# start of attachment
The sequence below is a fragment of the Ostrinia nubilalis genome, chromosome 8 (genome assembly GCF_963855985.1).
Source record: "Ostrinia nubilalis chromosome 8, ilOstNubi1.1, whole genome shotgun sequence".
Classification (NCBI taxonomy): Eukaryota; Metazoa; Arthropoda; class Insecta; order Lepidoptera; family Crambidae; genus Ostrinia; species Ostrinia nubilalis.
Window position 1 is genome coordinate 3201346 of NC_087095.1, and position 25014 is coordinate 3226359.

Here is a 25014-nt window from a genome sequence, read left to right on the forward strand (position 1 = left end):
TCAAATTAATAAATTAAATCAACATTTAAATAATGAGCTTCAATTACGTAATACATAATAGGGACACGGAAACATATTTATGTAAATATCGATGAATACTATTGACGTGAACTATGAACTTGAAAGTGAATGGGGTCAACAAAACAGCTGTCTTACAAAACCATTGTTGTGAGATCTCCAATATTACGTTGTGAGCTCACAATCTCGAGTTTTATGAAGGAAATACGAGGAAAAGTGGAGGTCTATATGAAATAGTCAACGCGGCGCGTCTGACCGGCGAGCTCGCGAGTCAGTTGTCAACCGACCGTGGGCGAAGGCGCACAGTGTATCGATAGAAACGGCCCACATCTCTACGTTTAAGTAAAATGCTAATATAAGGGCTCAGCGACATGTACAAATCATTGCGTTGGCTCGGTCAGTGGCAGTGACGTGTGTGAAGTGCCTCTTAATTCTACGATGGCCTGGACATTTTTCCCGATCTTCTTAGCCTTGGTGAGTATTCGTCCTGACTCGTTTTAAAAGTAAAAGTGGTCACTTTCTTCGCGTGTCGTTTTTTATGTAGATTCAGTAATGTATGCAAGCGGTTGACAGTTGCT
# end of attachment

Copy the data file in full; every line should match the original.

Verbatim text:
The sequence below is a fragment of the Ostrinia nubilalis genome, chromosome 8 (genome assembly GCF_963855985.1).
Source record: "Ostrinia nubilalis chromosome 8, ilOstNubi1.1, whole genome shotgun sequence".
Classification (NCBI taxonomy): Eukaryota; Metazoa; Arthropoda; class Insecta; order Lepidoptera; family Crambidae; genus Ostrinia; species Ostrinia nubilalis.
Window position 1 is genome coordinate 3201346 of NC_087095.1, and position 25014 is coordinate 3226359.

Here is a 25014-nt window from a genome sequence, read left to right on the forward strand (position 1 = left end):
TCAAATTAATAAATTAAATCAACATTTAAATAATGAGCTTCAATTACGTAATACATAATAGGGACACGGAAACATATTTATGTAAATATCGATGAATACTATTGACGTGAACTATGAACTTGAAAGTGAATGGGGTCAACAAAACAGCTGTCTTACAAAACCATTGTTGTGAGATCTCCAATATTACGTTGTGAGCTCACAATCTCGAGTTTTATGAAGGAAATACGAGGAAAAGTGGAGGTCTATATGAAATAGTCAACGCGGCGCGTCTGACCGGCGAGCTCGCGAGTCAGTTGTCAACCGACCGTGGGCGAAGGCGCACAGTGTATCGATAGAAACGGCCCACATCTCTACGTTTAAGTAAAATGCTAATATAAGGGCTCAGCGACATGTACAAATCATTGCGTTGGCTCGGTCAGTGGCAGTGACGTGTGTGAAGTGCCTCTTAATTCTACGATGGCCTGGACATTTTTCCCGATCTTCTTAGCCTTGGTGAGTATTCGTCCTGACTCGTTTTAAAAGTAAAAGTGGTCACTTTCTTCGCGTGTCGTTTTTTATGTAGATTCAGTAATGTATGCAAGCGGTTGACAGTTGCT